ISLAMIC, Mongols. Ilkhanids. Hulagu, AH 654-663 / AD 1256-1265. Dirham (Silver, 21 mm, 2.83 g, 7 h), struck during the occupation of Syria in AH 658, Hamah, AH 658 = AD 1260. 'Allah / la illah illa / Muhammad rasul Allah / duriba bi-Hamah sana / thaman wa-khamsin / wa-sittami'a' in six lines in Arabic. Rev. 'al-a'zam / Munaka qa'an / wa-b 'adatihi fatih al-basita / akhuhu Hulagu / zayyadat azamatuhuma' in five lines in Arabic. Album 2124. Diler H-20. Extremely rare and of great interest. The flan slightly wavy, otherwise, good very fine.
From the Tabib Collection, formed over the past 40 years.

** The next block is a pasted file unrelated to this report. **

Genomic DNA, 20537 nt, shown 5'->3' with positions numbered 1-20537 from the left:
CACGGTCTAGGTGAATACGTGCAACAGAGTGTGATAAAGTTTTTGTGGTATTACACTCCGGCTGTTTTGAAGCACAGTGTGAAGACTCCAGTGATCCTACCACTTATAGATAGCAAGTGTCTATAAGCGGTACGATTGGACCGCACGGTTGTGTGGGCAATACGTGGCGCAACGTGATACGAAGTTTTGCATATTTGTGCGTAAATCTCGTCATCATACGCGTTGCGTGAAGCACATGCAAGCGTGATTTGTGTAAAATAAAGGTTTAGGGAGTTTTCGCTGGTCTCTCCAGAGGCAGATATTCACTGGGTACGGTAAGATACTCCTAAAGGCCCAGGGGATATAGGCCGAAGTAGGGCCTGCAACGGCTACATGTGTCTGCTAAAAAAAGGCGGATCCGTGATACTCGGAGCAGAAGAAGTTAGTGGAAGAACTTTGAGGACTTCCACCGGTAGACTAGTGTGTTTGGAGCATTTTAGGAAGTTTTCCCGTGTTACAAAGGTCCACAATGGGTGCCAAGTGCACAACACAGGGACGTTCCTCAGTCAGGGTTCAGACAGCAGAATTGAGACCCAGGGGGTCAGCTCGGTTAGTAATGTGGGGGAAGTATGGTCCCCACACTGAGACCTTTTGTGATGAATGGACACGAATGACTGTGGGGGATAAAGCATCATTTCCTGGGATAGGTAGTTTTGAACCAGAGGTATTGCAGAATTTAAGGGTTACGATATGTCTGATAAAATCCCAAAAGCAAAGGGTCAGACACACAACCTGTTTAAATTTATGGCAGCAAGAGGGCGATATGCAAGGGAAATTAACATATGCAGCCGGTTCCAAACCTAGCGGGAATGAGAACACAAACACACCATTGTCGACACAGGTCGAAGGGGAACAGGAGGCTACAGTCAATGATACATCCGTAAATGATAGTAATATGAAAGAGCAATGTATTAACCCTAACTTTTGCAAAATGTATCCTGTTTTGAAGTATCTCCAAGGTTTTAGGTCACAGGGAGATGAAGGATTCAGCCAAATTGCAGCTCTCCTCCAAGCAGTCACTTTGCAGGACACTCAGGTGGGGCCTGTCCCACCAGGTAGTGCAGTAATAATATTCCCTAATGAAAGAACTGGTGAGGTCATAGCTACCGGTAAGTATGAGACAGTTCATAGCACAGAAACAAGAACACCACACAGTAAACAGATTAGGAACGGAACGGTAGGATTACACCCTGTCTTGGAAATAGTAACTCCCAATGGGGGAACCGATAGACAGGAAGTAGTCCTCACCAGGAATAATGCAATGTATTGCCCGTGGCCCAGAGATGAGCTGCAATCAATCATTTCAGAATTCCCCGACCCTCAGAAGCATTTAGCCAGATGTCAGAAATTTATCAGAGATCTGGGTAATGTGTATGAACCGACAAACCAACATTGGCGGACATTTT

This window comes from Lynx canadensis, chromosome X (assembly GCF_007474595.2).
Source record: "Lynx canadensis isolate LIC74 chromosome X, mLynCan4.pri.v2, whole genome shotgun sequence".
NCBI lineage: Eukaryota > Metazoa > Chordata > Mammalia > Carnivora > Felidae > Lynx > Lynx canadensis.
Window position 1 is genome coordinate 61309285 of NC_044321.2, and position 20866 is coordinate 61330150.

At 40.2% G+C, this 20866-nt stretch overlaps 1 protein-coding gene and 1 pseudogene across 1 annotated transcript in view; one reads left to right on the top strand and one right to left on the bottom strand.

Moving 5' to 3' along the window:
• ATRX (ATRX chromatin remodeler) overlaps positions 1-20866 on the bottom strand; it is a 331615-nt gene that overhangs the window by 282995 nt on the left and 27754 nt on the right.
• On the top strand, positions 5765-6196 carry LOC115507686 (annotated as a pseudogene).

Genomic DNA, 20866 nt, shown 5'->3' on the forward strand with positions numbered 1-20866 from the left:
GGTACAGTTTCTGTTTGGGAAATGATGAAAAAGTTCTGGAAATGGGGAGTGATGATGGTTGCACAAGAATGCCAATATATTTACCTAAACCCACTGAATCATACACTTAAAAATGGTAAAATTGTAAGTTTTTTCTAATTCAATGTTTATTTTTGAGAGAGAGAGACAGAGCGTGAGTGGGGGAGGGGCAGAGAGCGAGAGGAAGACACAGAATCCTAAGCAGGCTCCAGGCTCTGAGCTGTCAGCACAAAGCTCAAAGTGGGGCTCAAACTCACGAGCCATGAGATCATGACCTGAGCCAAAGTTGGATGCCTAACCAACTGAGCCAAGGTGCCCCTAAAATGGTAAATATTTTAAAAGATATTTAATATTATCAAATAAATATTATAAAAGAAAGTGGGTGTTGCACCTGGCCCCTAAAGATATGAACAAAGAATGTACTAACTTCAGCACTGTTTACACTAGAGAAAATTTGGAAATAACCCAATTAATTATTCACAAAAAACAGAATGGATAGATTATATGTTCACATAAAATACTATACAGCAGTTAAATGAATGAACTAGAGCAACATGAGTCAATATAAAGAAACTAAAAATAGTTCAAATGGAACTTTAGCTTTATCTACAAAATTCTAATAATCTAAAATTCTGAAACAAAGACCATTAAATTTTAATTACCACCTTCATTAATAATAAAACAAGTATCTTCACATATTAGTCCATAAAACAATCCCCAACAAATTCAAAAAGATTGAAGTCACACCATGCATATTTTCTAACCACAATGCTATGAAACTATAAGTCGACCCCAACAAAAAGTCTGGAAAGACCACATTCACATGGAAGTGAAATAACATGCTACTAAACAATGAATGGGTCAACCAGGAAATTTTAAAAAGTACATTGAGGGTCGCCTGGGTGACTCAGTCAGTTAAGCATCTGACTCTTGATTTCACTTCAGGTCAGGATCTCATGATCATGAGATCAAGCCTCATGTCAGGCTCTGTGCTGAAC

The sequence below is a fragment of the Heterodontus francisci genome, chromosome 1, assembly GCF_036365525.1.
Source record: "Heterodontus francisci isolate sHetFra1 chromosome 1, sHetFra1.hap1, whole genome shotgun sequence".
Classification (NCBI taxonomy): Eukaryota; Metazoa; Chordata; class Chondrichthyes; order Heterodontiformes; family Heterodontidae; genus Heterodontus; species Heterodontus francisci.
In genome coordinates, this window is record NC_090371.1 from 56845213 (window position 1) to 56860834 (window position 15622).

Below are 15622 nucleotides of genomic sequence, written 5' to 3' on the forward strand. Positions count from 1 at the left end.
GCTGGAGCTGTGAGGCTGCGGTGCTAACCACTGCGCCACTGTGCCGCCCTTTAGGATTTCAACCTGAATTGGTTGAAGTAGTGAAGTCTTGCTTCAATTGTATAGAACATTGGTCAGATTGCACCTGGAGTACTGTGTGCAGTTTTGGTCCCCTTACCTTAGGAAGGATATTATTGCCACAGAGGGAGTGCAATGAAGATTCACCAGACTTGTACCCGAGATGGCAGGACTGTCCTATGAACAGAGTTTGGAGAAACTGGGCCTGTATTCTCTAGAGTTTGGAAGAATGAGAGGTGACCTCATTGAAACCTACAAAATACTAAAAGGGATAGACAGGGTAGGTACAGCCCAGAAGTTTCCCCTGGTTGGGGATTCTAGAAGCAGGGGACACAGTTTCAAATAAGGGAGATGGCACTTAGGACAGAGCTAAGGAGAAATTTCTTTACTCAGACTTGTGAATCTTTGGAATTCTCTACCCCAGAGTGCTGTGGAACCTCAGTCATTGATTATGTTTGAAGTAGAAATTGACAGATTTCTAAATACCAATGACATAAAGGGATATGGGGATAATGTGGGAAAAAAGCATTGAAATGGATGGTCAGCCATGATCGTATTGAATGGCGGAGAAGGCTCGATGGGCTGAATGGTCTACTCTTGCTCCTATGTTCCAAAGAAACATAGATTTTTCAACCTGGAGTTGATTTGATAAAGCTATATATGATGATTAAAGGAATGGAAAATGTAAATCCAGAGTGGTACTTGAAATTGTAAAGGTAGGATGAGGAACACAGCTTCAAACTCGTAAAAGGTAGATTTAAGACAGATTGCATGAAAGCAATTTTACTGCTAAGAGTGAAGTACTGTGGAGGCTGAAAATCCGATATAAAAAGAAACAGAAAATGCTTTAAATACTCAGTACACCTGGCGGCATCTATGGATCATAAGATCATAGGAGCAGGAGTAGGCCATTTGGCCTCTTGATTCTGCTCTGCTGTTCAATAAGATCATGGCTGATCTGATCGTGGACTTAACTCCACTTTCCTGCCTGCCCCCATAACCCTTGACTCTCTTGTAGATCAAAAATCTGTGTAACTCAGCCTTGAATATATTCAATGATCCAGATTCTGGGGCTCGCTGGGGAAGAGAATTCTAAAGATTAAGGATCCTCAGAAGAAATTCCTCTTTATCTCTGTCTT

The reverse legend of this highly interesting issue reads: 'Möngke Qa’an the Great, and by his grace the conqueror of the coast, his brother Hulagu'. The coast ('al-basita') mentioned in the reverse legend is none other than the Levantine coast of the Mediterranean Sea, which Hulagu and his Mongols planned to conquer following their capture of Syria. However, six months after the Mongol army, supported by Crusader forces under Bohemund VI of Antiochia and an Armenian army under King Hetoum I, had captured the city of Dimashq on the 1st of March 1260, Hulagu's general Kitbuqa was utterly defeated by the future Sultan of Egypt, the infamous Baibars, in the Battle of Ayn Jalut ('Spring of Goliath' in Arabic). The Mamluk victory brought the hitherto unstoppable conquests of the Mongols to an end and deprived the remnants of the once mighty Crusader states of their last hope in their struggle for survival against the forces of Islam. On the other hand, many Christians had not forgotten the terrors of the Mongolian invasion of Europe in 1241, and Pope Alexander IV had in fact forbidden forming an alliance with the dreaded Asian warrior horde. In any case, the Mongolian defeat at Ayn Jalut resulted in their withdrawal from Syria and the rise of Baibars, who killed the Mamluk Sultan Qutuz soon after the battle and succeeded to the throne.